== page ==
A 76-unit rental housing project is planned on the site of the Capitol Hardware store on North Milpas Street, shown in a design rendering here.  (Contributed photo)

The owner of Capitol Hardware on Milpas Street wants to convert his store into a 76-unit rental apartment project and “cool coffee shop.”

Alan Bleecker’s store and two residential units are on the property at 711 N. Milpas St. now, and he wants to build 44 two-bedroom units and 32 one-bedroom units ranging in size from 575 to 805 square feet.

He has proposed 89 parking spaces and 80 bike parking spots.

The Santa Barbara Architectural Board of Review approved the project in 2016, but it was reviewed again last week for some design elements.

The ABR gave the architectural firm, RRM Design, an indefinite continuance to continue working on the design’s compatibility with the neighborhood. 

Bleecker told Noozhawk that the property currently is valued at about $5 million or $6 million, but that in six or seven years, when the apartments are built, the value could reach $37 million. He said he is not doing it for the money, however.

Instead, he sees the project as a catalyst for something greater on Milpas Street and in Santa Barbara.

“We need housing,” said Bleecker, noting that more than 50 percent of his employees live in Lompoc and Ventura.

“My goal is to make this into workforce housing,” he said. “We want to market it to a younger crowd. Times are changing. The younger crowd is expecting something fresh. We are trying to keep it as new and fresh and contemporary. My goal is to have people who live there who don’t like cars, who ride their bikes to work, who ride Uber.”

The project is part of the city’s controversial Average Unit-sized Density incentive program, which allows developers to stack multiple apartments on smaller pieces of land in exchange for building badly needed rental apartments in the city.

For Milpas Street, it’s the latest high-density project that has roiled neighbors and community activists, who believe the area’s working class, homegrown charm is being steadily replaced by new developments that are dramatically transforming the neighborhood. 

The size of this project has angered some residents and activists who believe that it is too big for Santa Barbara and doesn’t fit into the neighborhood.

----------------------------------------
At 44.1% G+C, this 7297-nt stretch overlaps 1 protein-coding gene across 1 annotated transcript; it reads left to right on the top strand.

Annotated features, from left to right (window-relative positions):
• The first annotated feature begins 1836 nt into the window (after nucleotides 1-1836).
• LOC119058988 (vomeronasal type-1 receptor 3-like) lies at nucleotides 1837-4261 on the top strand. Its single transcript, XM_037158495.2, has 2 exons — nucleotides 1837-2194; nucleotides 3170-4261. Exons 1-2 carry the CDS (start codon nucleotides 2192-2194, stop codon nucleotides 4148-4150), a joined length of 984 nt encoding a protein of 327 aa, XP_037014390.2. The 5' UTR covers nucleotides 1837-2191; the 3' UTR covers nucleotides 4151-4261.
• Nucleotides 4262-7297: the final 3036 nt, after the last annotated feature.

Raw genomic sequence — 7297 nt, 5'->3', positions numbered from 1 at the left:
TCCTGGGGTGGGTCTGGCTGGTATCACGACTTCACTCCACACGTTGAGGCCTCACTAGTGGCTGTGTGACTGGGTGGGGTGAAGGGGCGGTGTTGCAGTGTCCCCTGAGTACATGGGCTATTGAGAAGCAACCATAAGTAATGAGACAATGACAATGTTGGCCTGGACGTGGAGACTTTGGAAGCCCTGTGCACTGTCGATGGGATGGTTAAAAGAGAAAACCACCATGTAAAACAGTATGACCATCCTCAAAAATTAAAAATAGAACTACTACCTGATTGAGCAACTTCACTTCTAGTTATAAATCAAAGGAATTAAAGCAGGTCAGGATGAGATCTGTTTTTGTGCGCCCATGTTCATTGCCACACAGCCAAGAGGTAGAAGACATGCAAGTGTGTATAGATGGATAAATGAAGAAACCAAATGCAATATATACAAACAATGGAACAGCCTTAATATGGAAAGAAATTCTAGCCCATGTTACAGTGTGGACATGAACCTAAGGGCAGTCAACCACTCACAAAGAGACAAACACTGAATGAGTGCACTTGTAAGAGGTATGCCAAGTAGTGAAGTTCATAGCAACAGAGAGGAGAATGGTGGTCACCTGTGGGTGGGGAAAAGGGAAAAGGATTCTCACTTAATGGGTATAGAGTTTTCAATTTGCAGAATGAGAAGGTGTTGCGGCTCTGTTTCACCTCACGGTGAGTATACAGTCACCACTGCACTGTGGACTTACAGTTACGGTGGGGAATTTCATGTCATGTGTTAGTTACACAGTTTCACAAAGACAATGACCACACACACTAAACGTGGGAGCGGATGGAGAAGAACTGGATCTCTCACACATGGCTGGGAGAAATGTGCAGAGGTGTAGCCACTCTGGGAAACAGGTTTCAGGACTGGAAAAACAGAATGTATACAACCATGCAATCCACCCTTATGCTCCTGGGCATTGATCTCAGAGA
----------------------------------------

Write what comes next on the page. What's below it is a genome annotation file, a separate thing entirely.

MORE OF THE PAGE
Natalia Govoni showed photos of surrounding buildings at the recent ABR meeting. 

“It is perplexing and baffling as to why this board would even consider this project especially since it lacks serious compatibility for the Eastside,” Govoni said. “Place it in Carpinteria where the applicant resides. Let he and his family be burdened with a project of this magnitude and architectural style. Obviously they love the style so I think it would be only right and fair to put it in their city where they reside.”

Natasha Todorovic said the project is incompatible with the neighborhood. 

“This is precedent setting,” Todorovic said. “This project looks exactly like what I have seen in downtown Los Angeles and downtown Toronto or even downtown in the Netherlands. It doesn’t look like Santa Barbara at all.”

Bleecker said he understands the concerns, but that the project has already received mass, bulk and scale approval from the ABR, so just the design elements are still being finalized.  

He hopes to break ground on the project in April or May next year.

“It’s really about the highest and best use of our property,” he said. “We do have an acre and a half. It doesn’t make sense to have a hardware store there, although we have owned it for more than 50 years.”

Bleecker plans to move his hardware store to Salsipuedes Street and has already leased a building. 

“I want this project to be cool Santa Barbara,” he said. “I want this project to be a catalyst for fixing Santa Barbara. It’s a legacy thing for us.”

Noozhawk staff writer Joshua Molina can be reached at Follow Noozhawk on Twitter: @noozhawk, @NoozhawkNews and @NoozhawkBiz. Connect with Noozhawk on Facebook.